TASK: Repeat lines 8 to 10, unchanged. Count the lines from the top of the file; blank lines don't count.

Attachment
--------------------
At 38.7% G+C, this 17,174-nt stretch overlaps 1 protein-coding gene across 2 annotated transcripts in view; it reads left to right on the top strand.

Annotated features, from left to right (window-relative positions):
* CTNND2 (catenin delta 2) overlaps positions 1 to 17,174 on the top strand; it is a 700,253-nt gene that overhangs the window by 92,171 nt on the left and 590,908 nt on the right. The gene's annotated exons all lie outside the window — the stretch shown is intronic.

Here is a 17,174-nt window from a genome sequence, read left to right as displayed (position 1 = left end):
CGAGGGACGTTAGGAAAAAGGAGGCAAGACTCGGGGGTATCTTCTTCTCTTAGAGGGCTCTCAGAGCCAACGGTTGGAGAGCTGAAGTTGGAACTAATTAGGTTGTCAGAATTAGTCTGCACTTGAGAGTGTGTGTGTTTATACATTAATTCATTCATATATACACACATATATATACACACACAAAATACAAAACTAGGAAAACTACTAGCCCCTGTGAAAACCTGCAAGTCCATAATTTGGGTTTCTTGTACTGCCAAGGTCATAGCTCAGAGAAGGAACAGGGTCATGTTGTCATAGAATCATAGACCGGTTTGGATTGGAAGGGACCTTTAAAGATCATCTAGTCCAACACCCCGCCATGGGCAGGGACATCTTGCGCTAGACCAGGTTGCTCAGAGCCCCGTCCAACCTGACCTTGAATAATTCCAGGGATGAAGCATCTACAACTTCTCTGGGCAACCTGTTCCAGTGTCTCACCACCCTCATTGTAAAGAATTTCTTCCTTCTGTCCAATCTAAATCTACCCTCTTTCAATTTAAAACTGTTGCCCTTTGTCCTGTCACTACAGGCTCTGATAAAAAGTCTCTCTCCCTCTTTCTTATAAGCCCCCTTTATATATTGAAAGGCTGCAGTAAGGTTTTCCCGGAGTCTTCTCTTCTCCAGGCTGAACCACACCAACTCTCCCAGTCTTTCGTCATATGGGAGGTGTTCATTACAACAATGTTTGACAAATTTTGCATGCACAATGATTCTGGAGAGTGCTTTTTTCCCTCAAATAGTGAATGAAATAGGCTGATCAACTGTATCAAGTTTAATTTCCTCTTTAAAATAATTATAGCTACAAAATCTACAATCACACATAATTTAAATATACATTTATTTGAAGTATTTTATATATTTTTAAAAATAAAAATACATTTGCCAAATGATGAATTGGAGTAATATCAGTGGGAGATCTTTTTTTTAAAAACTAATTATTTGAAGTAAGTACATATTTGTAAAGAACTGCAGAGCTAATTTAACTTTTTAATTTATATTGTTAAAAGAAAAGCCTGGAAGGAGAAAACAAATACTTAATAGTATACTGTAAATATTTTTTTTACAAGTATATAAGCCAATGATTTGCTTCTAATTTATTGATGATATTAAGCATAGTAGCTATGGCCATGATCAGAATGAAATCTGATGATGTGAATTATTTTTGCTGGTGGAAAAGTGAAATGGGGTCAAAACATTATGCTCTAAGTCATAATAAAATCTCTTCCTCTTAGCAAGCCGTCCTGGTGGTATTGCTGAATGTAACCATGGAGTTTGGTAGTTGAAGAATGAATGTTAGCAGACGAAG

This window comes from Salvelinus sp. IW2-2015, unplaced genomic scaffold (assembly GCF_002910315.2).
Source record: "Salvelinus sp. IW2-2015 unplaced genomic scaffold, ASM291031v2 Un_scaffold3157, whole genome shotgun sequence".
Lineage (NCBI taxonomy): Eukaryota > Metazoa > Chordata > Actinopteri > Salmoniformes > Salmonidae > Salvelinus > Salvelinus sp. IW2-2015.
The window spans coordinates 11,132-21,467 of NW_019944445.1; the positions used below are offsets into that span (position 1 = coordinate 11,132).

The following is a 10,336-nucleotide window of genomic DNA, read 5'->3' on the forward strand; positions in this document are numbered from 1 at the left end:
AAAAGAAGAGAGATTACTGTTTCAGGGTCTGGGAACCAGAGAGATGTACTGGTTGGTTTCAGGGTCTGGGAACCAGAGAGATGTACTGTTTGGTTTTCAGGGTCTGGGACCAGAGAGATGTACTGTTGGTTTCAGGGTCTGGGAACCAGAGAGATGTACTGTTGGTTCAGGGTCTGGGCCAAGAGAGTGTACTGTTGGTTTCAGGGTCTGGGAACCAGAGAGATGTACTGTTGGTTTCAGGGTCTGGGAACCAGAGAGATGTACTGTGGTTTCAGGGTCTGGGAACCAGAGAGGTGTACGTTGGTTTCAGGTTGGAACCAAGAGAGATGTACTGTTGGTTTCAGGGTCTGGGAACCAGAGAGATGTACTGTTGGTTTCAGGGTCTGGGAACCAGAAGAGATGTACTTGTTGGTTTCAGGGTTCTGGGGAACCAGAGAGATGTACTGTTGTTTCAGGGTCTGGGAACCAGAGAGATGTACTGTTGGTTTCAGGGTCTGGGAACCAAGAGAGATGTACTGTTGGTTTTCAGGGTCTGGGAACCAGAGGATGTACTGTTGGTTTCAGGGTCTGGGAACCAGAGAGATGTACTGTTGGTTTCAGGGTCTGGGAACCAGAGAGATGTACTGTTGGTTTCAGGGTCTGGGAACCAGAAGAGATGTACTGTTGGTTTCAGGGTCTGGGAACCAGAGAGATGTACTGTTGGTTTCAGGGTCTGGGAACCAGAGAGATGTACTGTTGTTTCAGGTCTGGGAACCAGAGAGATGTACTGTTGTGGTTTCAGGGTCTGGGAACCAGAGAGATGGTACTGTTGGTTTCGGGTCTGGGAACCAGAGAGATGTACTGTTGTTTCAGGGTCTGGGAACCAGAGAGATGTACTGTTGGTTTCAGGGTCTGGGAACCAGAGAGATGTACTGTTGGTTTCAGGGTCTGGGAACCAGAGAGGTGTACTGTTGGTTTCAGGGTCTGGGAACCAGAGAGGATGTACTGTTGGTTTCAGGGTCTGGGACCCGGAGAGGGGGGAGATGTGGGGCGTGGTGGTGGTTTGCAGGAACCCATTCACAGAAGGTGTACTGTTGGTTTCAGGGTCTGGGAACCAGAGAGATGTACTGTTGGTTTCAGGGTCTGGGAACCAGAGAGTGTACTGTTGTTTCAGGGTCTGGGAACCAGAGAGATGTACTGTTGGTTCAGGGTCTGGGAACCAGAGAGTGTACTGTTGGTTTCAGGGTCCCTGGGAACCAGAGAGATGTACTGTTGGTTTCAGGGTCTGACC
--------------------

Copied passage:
Lineage (NCBI taxonomy): Eukaryota > Metazoa > Chordata > Actinopteri > Salmoniformes > Salmonidae > Salvelinus > Salvelinus sp. IW2-2015.
The window spans coordinates 11,132-21,467 of NW_019944445.1; the positions used below are offsets into that span (position 1 = coordinate 11,132).

The following is a 10,336-nucleotide window of genomic DNA, read 5'->3' on the forward strand; positions in this document are numbered from 1 at the left end: